Earth’s Tilt and Rotation
The earth is tilted 23.5º on its axis.
This tilt causes the seasons because part of the earth it tilted toward, or away from the sun.
Areas near the equator are called the tropics.
The Tropics are between the equator and 23.5ºN latitude (Tropic of Cancer) and 23.5ºS Latitude (Tropic of Capricorn).
These are also called the Low latitudes because the numbers are low.
Middle Latitudes are the Temperate areas between the Tropics and the Arctic Circle in the north and the Antarctic Circle in the South.
They are between 23.5-66.5°N and S of the Equator
High Latitudes are the Polar/Arctic (Antarctic) areas north of the Arctic Circle and South of the Antarctic Circle
They are between 66.5-90°N and S of the Equator.
The Greenhouse Effect
The Greenhouse effect is caused by excess CO2 in the atmosphere.
These gases are released from industry, automobiles, and homes.
Too much Carbon Dioxide traps radiation from the sun inside the earth’s atmosphere causing the earth to become warmer.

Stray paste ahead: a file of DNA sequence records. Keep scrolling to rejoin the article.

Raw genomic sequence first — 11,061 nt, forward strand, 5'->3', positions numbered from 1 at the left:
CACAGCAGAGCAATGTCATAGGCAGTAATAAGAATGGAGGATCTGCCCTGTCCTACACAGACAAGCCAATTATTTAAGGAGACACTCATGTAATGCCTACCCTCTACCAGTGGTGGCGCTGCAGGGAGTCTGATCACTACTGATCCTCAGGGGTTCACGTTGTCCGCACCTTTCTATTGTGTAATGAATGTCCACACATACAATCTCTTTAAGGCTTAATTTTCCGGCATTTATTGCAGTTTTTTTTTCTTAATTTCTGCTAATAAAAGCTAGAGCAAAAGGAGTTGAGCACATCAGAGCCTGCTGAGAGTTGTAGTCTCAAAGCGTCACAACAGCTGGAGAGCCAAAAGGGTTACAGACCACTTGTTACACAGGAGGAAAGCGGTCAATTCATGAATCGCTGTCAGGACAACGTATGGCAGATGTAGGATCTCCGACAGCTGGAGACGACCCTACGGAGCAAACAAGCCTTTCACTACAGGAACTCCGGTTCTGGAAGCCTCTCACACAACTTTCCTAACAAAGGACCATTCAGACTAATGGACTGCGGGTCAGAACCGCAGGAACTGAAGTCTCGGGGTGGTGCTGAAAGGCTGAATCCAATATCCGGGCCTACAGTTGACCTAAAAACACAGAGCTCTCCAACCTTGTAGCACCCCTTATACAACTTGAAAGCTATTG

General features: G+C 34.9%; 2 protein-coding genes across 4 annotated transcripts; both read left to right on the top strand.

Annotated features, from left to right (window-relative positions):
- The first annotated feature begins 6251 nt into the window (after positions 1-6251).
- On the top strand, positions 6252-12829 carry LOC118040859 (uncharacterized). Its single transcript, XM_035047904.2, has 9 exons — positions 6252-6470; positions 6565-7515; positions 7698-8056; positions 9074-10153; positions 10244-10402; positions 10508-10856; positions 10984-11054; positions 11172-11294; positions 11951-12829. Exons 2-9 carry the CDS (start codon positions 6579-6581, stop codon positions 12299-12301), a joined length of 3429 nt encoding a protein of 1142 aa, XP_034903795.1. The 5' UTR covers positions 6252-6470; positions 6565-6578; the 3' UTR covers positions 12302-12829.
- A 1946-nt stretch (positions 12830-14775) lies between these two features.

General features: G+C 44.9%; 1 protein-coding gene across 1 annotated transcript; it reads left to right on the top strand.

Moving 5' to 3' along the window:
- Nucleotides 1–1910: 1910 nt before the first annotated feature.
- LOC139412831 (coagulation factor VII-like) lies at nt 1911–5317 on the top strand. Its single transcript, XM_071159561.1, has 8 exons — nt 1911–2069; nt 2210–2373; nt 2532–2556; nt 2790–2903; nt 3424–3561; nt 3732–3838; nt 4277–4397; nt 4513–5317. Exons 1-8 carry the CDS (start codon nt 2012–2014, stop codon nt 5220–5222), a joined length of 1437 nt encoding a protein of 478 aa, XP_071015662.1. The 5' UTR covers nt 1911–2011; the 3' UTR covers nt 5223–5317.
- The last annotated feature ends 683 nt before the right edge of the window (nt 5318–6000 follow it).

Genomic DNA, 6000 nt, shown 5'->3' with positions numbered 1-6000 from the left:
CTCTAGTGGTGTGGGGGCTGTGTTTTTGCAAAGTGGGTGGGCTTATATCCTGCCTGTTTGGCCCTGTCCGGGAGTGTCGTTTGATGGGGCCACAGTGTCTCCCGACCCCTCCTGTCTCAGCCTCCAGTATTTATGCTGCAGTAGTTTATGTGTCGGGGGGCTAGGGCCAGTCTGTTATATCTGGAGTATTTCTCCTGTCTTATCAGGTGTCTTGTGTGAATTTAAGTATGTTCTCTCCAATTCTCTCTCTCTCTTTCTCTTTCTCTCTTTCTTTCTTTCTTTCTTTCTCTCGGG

As elevation increases the temperature decreases. It drops about 3.5°F for every 1,000ft of elevation. Areas at these high elevations have cooler climates.
The Orographic Effect
Prevailing winds blow over water and are forced up a mountains.
The higher elevations cool the air causing condensation and precipitation.
The air is then dry when reaching the other side and causes a rain shadow desert.
Wind and Ocean Currents
Monsoons are seasonal shifts in the wind in South and SE Asia.
Affect on Climate
These seasonal winds bring rain in the summer and dry weather in the Winter.
The Gulf Stream is a warm ocean current flowing from the Caribbean Sea toward Western Europe.
Proximity to Water
Because Western Europe is close to the water and this warm current its climate is warmer than it would be based on latitude alone.
World Climate Patterns
A belt of lush vegetation found near the equator. Often referred to as Jungle.
The two largest Rain Forests are the Amazon in South America and the Congo in Central Africa